Description - Language as Cultural Practice by Sandra R. Schecter
This text offers an ethnographic account of language socialization practices within Mexican-background families residing in California and Texas. This account illustrates a variety of cases where language is used by speakers to choose between alternative self-definitions and where language interacts differentially with other defining categories, such as ethnicity, gender and class. It shows that language socialization - instantiated in language choices and patterns of use in sociocultural and sociohistorical contexts characterized by ambiguity and flux - is both a dynamic and a fluid process. The study emphasizes the links between familial patterns of language use and language socialization practices on the one hand, and children's development of bilingual and bi-literate identities on the other. Using a framework emerging from their selection of two geographically distinct localities with differing demographic features, Schecter and Bayley compare patterns of meaning suggested by the use of Spanish and English in speech and literacy activities, as well as by symbolic importance ascribed by families and societal institutions to the maintenance and use of the two languages.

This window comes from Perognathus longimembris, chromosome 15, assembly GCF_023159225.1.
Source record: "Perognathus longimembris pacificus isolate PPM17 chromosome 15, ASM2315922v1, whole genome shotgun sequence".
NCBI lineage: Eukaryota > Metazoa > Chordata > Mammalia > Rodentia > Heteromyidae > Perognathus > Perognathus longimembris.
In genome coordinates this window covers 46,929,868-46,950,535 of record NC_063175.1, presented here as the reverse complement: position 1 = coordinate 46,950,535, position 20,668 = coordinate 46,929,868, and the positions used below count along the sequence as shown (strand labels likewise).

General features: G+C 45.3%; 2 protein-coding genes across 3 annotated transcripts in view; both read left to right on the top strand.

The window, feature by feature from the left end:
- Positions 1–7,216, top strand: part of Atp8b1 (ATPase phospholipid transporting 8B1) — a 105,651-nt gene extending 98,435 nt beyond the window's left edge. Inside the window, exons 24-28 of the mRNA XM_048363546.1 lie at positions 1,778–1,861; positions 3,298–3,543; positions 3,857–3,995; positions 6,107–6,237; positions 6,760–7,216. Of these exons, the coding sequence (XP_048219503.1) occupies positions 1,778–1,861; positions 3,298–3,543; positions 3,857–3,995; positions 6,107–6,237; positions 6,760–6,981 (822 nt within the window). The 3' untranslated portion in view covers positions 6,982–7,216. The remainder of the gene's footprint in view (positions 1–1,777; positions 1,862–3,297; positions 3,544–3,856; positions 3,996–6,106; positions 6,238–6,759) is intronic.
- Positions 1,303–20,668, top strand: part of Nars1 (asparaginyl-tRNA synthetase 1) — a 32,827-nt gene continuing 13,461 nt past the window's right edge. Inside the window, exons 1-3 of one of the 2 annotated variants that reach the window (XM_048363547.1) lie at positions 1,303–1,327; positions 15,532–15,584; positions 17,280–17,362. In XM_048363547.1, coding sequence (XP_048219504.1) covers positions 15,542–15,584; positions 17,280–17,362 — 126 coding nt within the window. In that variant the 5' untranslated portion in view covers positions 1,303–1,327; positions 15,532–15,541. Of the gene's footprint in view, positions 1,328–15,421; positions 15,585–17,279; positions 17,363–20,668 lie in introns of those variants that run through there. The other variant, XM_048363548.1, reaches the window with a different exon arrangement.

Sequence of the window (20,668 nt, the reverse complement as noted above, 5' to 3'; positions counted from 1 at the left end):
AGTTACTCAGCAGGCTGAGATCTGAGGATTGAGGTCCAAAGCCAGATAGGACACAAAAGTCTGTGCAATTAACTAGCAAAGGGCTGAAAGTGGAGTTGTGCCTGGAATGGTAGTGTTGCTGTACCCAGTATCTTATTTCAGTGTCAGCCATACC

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(229mm x 152mm x mm)
Lawrence Erlbaum Associates Inc
Publisher: Taylor & Francis Inc
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